Manchester has been chosen as the surprise location of Britain's first Las Vegas-style super-casino. The decision was a big blow for Blackpool and London's former Millennium Dome, which were the bookmakers' favourites. Manchester was a 16-1 outsider. The licence will allow Manchester to build a venue for up to 1,250 unlimited-jackpot gaming machines.
The Casino Advisory Panel also granted licences for 8 new "large" casinos in Great Yarmouth, Hull, Newham, Middlesbrough, Solihull, Milton Keynes, Leeds and Southampton, as well as for 8 "small" casinos in Bath, North East Somerset, Dumfries and Galloway, East Lindsey, Luton, Scarborough, Swansea, Torbay and Wolverhampton.
Culture Secretary Tessa Jowell said MPs would be given the final say, via a Commons vote on the proposals.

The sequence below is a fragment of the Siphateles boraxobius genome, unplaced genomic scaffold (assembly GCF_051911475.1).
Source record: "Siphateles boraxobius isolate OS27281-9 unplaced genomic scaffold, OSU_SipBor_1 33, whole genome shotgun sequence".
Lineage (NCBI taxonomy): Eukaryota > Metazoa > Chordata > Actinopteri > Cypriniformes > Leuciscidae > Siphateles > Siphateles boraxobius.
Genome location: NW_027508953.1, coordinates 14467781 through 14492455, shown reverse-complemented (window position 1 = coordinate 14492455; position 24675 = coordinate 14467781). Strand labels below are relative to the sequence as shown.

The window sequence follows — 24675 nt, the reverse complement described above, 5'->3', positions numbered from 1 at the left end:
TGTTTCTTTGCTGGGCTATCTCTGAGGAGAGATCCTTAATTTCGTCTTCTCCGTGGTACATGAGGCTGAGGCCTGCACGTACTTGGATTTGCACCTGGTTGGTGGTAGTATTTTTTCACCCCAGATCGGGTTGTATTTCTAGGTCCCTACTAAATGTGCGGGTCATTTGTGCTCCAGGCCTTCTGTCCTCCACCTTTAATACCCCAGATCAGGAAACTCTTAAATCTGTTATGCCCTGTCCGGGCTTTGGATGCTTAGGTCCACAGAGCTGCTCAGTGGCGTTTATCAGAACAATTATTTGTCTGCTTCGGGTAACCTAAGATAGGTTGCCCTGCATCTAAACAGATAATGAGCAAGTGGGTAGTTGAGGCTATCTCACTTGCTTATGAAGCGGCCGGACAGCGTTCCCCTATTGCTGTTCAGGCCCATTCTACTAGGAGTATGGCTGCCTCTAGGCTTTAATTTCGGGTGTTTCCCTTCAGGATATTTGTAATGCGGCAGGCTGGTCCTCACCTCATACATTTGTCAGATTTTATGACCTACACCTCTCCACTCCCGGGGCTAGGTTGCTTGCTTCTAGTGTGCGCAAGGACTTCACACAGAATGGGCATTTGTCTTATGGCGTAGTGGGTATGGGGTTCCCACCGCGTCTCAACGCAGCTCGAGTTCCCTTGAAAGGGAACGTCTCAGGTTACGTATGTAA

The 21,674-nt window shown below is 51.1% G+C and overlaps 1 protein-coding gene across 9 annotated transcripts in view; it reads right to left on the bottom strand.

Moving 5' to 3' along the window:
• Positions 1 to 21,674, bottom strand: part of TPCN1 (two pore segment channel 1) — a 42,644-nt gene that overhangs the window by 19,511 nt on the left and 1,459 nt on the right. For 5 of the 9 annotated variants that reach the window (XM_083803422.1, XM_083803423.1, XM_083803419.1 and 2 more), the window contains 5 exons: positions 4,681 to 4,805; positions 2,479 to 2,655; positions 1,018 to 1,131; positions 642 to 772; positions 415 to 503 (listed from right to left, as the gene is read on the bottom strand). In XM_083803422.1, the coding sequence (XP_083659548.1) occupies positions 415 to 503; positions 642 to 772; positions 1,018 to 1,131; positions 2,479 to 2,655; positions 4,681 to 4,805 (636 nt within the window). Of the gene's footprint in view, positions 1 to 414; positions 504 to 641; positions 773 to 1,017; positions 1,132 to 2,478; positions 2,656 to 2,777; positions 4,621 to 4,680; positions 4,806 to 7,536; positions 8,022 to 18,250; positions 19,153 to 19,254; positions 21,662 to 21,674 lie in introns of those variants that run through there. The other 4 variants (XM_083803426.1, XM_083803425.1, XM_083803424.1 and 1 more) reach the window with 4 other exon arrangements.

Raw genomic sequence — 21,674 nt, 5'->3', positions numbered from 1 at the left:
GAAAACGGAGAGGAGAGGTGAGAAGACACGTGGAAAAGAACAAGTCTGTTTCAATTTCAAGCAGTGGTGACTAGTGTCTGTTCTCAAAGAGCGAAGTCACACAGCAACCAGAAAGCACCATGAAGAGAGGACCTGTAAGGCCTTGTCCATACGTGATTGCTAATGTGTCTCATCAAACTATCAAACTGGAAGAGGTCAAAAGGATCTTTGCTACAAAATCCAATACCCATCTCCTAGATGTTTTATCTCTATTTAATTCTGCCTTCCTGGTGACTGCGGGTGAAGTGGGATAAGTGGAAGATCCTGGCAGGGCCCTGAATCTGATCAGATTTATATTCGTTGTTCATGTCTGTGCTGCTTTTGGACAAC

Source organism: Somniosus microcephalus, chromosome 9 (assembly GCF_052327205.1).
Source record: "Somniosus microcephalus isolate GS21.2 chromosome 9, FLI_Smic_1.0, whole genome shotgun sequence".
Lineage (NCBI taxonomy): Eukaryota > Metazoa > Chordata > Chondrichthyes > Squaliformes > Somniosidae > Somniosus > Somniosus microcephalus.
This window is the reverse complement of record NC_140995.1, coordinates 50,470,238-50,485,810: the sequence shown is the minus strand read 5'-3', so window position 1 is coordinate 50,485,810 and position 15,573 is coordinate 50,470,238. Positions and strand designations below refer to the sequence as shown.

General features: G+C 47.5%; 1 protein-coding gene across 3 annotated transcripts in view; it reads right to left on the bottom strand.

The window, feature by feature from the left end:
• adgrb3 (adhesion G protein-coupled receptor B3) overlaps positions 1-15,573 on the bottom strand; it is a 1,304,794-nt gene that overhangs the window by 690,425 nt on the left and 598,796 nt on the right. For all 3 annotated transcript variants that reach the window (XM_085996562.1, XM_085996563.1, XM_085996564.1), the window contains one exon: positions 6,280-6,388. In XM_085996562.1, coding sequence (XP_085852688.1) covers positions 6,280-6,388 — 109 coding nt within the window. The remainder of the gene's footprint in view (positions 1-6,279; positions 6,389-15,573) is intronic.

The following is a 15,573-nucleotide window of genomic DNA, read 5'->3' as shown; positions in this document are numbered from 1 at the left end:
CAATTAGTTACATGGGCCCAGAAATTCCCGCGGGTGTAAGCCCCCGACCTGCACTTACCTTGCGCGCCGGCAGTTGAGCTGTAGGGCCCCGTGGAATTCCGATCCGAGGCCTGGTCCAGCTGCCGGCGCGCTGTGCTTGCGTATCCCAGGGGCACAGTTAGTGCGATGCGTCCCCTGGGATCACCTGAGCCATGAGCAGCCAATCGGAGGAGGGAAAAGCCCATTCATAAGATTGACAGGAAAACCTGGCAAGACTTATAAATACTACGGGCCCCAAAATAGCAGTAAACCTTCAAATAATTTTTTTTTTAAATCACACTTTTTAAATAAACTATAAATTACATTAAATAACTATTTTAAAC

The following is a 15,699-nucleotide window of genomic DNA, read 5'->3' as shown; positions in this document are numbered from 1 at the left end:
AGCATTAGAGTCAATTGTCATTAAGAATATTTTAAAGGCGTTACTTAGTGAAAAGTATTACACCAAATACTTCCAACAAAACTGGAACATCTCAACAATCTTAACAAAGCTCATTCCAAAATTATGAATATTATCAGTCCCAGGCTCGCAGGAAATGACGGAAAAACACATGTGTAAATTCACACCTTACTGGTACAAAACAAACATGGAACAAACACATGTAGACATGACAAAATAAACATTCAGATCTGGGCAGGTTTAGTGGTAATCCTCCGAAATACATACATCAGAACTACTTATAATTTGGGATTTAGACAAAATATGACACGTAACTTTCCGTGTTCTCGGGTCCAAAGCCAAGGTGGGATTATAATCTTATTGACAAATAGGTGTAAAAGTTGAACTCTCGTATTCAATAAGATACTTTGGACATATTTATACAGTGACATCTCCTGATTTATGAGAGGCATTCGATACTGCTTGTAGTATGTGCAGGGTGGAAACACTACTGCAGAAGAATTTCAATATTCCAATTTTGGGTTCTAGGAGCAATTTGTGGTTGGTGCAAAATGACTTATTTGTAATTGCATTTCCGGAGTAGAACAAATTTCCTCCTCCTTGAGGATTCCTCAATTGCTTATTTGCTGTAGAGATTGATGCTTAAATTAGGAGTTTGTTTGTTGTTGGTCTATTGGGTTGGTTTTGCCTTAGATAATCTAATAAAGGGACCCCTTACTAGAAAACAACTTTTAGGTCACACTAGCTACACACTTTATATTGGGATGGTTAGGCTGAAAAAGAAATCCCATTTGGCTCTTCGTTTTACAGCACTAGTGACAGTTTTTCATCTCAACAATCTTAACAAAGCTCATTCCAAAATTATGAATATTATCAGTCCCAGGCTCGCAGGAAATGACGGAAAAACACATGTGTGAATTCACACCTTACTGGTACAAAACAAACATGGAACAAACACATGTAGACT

There has been speculation that more super-casino licences might be awarded but Ms. Jowell told MPs that there would definitely be no more granted during this Parliament.
Any further casinos would have to be approved by parliament and would not be considered until there had been a "proper evaluation over time" of the social and economic effects of the 17 new casinos.
She said: "Las Vegas is not coming to Great Britain... British casinos will be subject to new controls, which will be the strictest in the world."
Stephen Crow, chairman of the independent Casino Advisory Panel, said Manchester had been chosen because of its "very thorough consultation" with the local community and "the way it dealt with questions of problem gambling".